Test pulses in digital output modules refer to a forced switching of a high-side switch (HSS) to the opposite level for a short time to verify the functionality of the output. This is particularly important for functional safety applications if the output state rarely changes. The off-test pulse applies if the switch is normally on (load energized). The on-test pulse applies if the switch is normally off (load de-energized). The connected load must not be influenced by this test. In off-test, the voltage at the HSS must drop to verify the correct function. A reverse current blocking is required to prevent any current from the load back to the HSS, which is essential to keep the load energized during the test. In on-test, a high output of the HSS allows for shorter charge time of the capacitive part of the load to verify the correct function of the HSS.
The reverse current blocking can be accomplished in different ways. The simplest way is adding a diode to the output (see Figure 1-1, CHx). The drawback of this approach is the power dissipation of the diode in on-state, which is dependent on the channel output current and the diode voltage drop.
A less power-dissipative solution can be created with the use of an NMOS and a smart diode controller, like the LM74700-Q1 (Figure 1-1, CHy). The LM74700-Q1 can block reverse-current autonomously, but also features a enable pin. As the HSS control signal is available (HSS_ENABLE) the LM74700-Q1 is controlled directly, effectively working as a NMOS gate driver.
Figure 1-2 shows the schematics of an example circuit for reverse blocking using the LM74700-Q1. The HSS used for the test is the TPS272C45. An off-test is initiated by disabling the HSS output (signal HSS_OUTPUT) by pulling signal HSS_ENABLE low. The same signal is also used to turn off the LM74700-Q1.
The HSS_OUTPUT voltage node (test point TP_ANODE) is monitored by the comparator TLV4041R1(3). The 1.2-V reference integrated in the TLV4041R1 reduces BOM and board space. The resistor divider sets the comparator trip point to 12 V and provides a ground reference to the floating node when the output is disabled. The relatively low resistor divider helps to discharge the capacitors at the anode (HSS output) to allow short test pulses. The output of the comparator is either fed directly back to the controller or serialized first to reduce the number of isolated channels in an isolated application (see the Converting SPI to GPIO Through Digital Isolators application brief).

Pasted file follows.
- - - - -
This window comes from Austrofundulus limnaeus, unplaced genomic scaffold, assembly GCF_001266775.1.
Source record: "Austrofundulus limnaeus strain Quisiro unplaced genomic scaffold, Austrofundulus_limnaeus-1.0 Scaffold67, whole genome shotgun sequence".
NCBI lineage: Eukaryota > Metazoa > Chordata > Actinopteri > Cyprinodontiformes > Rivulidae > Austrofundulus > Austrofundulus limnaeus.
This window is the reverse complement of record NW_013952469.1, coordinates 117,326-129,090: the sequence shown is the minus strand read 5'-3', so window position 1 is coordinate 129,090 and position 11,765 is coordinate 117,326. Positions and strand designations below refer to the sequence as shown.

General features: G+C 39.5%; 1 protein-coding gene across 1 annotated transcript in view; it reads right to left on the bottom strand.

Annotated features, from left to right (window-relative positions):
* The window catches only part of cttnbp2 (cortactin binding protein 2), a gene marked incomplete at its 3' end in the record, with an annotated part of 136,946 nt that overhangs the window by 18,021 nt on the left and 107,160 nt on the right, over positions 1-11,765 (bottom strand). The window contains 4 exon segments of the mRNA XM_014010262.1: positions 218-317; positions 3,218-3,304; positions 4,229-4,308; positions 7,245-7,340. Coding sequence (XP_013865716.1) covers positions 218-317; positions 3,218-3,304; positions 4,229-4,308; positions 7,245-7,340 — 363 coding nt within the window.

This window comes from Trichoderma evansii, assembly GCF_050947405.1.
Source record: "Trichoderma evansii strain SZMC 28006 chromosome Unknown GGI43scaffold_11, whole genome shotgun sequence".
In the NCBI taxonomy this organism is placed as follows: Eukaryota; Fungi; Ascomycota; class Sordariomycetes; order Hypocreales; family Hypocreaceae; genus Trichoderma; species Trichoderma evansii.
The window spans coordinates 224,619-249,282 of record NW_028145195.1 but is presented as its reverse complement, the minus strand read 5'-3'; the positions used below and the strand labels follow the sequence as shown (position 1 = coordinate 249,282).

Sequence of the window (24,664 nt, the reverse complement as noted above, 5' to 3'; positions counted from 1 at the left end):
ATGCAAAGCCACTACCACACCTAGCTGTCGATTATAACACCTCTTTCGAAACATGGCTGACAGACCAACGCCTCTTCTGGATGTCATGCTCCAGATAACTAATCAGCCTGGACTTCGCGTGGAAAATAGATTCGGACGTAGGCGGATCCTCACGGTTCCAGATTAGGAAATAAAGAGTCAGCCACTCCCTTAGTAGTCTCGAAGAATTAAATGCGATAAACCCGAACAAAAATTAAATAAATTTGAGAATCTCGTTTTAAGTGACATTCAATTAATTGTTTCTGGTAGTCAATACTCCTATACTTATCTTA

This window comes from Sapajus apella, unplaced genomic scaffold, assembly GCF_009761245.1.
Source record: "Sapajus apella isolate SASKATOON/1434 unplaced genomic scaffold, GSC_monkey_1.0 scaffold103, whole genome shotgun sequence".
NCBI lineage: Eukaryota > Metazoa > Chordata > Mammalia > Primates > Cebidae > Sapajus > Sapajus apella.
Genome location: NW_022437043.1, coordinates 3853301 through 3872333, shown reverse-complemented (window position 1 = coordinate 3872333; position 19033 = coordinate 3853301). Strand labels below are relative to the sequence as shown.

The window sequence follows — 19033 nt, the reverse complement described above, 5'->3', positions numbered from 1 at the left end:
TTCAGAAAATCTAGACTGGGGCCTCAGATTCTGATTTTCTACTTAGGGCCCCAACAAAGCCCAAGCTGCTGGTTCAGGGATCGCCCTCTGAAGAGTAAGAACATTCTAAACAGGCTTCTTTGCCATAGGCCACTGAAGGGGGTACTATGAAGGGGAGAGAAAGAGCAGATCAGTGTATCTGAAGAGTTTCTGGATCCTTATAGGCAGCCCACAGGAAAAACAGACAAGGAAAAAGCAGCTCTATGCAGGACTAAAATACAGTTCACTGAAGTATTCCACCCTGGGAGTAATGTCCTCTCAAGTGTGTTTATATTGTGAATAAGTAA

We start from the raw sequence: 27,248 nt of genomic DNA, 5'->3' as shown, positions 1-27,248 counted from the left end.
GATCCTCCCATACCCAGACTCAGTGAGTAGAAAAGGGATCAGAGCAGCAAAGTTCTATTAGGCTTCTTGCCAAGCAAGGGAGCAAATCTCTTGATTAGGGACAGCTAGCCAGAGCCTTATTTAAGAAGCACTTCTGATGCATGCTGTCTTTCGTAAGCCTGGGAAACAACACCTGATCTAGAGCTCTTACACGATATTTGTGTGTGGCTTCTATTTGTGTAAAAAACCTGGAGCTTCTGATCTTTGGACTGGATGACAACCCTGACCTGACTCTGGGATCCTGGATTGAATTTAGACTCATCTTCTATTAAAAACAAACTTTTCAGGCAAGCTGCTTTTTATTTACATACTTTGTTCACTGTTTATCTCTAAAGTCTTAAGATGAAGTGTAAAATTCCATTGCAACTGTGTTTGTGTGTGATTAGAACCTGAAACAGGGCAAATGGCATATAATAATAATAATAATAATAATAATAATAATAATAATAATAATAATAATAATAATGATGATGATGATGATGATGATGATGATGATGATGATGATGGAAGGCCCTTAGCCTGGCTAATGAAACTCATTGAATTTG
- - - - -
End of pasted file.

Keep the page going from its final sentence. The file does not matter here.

Figure 1-3 shows the relevant waveforms for the off-test with a 50 Ω||100-μF load. Waveform EN CH1 equals HSS_ENABLE and controls the HSS and the LM74700-Q1 enable pin. A test pulse length of 500 μs is sufficient to drop the HSS output voltage (waveform LM74700 ANODE) below 12 V to trip the comparator (waveform COMP OUT). The voltage at the load drops by only about 4 V with this output configuration. In digital output modules the pulse length can be adjusted to allow a wide range of loads.
Figure 1-4 shows the relevant waveforms for the on-test with a 50 Ω||100-μF load and an HSS current limit of 2 A. However, the actual current is 4 A as the HSS output current is doubled for a selectable time (here 22 ms) to address capacitive loads(5), effectively shorten the pulse time. For this HSS-load configuration an HSS enable time of 260 μs is sufficient to trip the comparator with a threshold of 12 V.
The same comparator may be used if the off-test and on-test agree on the same voltage threshold. Note the inversion of the pulse relative to the off-test. The load should not turn on by the on-test pulse.
In addition, the presented feature effectively blocks reverse current from the output terminals into the module if the voltage at the terminal exceeds the HSS supply voltage while the HSS is disabled. This can apply in the following scenarios:
The off and on test is an effective means to verify correct operation of a digital output. Different methods exist to implement this feature. However, this implementation also supports universal I/O modules and protects against mis-wiring.